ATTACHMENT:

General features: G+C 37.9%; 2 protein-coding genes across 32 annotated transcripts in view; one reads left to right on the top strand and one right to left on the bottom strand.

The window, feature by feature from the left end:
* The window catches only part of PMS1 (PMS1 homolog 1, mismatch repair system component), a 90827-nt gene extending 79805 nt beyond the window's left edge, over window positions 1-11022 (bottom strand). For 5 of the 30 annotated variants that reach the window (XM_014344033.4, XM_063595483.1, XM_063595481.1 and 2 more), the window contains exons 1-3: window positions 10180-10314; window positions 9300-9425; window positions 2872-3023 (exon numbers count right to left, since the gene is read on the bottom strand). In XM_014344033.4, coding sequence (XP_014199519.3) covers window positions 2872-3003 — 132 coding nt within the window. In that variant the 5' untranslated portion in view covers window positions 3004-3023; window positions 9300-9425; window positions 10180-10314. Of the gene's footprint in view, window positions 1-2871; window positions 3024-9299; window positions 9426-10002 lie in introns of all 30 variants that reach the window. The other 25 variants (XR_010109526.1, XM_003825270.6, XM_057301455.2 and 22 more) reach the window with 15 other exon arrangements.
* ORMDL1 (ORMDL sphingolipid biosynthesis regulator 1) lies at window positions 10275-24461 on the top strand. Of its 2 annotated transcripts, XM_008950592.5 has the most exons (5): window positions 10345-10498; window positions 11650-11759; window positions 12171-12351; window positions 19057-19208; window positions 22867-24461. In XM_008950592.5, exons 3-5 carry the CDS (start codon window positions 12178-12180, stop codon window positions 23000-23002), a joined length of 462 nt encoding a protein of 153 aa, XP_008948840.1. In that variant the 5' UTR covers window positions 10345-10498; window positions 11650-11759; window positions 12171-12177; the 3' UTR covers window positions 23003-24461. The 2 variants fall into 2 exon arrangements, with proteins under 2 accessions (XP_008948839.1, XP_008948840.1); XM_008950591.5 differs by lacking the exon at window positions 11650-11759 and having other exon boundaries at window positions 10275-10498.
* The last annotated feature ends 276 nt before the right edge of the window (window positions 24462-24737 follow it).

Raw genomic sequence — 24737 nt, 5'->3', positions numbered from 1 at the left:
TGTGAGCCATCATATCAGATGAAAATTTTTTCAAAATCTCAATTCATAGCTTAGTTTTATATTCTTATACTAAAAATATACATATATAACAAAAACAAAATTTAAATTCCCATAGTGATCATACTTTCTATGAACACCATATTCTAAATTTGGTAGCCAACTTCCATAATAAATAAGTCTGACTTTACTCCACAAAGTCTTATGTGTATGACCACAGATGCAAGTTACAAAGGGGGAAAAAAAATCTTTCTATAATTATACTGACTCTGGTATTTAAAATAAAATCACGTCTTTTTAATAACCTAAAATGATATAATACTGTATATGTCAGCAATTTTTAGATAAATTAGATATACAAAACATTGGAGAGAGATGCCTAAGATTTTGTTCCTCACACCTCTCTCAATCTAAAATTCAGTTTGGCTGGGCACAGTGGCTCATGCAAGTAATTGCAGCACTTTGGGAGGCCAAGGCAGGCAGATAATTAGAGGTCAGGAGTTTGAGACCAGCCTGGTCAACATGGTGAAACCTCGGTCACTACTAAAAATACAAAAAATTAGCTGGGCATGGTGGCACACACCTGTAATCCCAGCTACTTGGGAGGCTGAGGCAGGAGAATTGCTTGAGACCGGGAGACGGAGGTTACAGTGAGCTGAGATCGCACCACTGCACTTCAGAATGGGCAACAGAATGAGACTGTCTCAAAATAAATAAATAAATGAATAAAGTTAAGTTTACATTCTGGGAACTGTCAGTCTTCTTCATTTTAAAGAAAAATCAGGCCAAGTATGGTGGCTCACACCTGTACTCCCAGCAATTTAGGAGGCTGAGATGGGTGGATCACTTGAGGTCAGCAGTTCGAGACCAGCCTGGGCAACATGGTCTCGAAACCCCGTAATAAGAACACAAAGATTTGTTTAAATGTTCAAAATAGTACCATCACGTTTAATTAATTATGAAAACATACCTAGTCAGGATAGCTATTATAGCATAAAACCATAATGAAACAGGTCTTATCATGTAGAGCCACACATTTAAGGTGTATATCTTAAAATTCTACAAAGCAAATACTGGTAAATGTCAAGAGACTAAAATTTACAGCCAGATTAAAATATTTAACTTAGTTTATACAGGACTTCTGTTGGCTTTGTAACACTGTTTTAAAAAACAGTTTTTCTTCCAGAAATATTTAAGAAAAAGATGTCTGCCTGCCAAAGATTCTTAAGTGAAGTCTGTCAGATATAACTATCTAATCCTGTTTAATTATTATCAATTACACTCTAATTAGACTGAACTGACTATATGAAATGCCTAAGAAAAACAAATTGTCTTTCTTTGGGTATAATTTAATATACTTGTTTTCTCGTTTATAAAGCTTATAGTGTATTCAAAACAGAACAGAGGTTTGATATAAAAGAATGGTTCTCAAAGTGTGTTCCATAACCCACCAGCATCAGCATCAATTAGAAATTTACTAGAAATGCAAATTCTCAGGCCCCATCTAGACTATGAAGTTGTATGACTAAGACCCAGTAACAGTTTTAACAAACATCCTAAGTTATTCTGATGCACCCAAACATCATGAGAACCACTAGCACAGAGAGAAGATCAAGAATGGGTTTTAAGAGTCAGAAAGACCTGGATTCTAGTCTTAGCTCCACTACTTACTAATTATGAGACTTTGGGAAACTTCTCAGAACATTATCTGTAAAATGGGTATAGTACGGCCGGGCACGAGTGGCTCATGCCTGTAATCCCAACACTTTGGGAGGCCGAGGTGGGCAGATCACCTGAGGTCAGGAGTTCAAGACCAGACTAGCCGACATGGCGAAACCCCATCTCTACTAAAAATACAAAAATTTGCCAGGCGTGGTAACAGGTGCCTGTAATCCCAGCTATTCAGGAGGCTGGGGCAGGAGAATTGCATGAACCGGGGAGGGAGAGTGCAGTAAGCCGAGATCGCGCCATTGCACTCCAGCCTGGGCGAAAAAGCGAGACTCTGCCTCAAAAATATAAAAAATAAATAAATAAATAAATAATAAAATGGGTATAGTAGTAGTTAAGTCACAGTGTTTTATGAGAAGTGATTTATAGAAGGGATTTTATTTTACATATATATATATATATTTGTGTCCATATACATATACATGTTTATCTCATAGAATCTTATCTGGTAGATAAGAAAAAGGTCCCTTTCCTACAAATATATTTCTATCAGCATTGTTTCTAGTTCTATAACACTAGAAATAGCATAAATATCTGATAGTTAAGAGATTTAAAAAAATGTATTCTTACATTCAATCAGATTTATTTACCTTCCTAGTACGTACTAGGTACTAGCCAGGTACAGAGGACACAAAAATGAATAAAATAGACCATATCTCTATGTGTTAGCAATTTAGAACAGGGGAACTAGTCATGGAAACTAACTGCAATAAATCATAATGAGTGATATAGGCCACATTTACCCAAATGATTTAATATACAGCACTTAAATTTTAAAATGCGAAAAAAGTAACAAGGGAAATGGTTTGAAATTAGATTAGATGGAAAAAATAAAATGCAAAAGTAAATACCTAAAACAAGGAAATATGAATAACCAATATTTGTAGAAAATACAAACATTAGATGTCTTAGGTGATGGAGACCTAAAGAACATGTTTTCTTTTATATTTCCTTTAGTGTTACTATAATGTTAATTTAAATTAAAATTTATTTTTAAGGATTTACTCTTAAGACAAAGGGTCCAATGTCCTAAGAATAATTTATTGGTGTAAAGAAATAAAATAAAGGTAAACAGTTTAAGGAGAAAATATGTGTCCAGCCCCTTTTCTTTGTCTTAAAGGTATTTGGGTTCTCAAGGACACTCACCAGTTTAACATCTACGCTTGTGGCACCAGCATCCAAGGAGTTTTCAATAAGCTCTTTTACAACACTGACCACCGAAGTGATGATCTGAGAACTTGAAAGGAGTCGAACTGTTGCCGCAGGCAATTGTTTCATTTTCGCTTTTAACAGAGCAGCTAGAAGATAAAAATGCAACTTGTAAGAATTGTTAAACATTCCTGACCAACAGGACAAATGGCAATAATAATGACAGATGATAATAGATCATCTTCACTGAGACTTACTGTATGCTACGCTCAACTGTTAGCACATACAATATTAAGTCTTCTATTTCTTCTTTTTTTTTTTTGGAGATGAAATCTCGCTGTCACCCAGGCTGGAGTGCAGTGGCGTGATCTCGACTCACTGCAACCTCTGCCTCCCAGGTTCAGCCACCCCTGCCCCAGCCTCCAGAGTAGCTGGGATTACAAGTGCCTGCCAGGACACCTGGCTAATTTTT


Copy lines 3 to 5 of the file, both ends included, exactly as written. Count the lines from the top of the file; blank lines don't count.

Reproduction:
* The window catches only part of PMS1 (PMS1 homolog 1, mismatch repair system component), a 90827-nt gene extending 79805 nt beyond the window's left edge, over window positions 1-11022 (bottom strand). For 5 of the 30 annotated variants that reach the window (XM_014344033.4, XM_063595483.1, XM_063595481.1 and 2 more), the window contains exons 1-3: window positions 10180-10314; window positions 9300-9425; window positions 2872-3023 (exon numbers count right to left, since the gene is read on the bottom strand). In XM_014344033.4, coding sequence (XP_014199519.3) covers window positions 2872-3003 — 132 coding nt within the window. In that variant the 5' untranslated portion in view covers window positions 3004-3023; window positions 9300-9425; window positions 10180-10314. Of the gene's footprint in view, window positions 1-2871; window positions 3024-9299; window positions 9426-10002 lie in introns of all 30 variants that reach the window. The other 25 variants (XR_010109526.1, XM_003825270.6, XM_057301455.2 and 22 more) reach the window with 15 other exon arrangements.
* ORMDL1 (ORMDL sphingolipid biosynthesis regulator 1) lies at window positions 10275-24461 on the top strand. Of its 2 annotated transcripts, XM_008950592.5 has the most exons (5): window positions 10345-10498; window positions 11650-11759; window positions 12171-12351; window positions 19057-19208; window positions 22867-24461. In XM_008950592.5, exons 3-5 carry the CDS (start codon window positions 12178-12180, stop codon window positions 23000-23002), a joined length of 462 nt encoding a protein of 153 aa, XP_008948840.1. In that variant the 5' UTR covers window positions 10345-10498; window positions 11650-11759; window positions 12171-12177; the 3' UTR covers window positions 23003-24461. The 2 variants fall into 2 exon arrangements, with proteins under 2 accessions (XP_008948839.1, XP_008948840.1); XM_008950591.5 differs by lacking the exon at window positions 11650-11759 and having other exon boundaries at window positions 10275-10498.
* The last annotated feature ends 276 nt before the right edge of the window (window positions 24462-24737 follow it).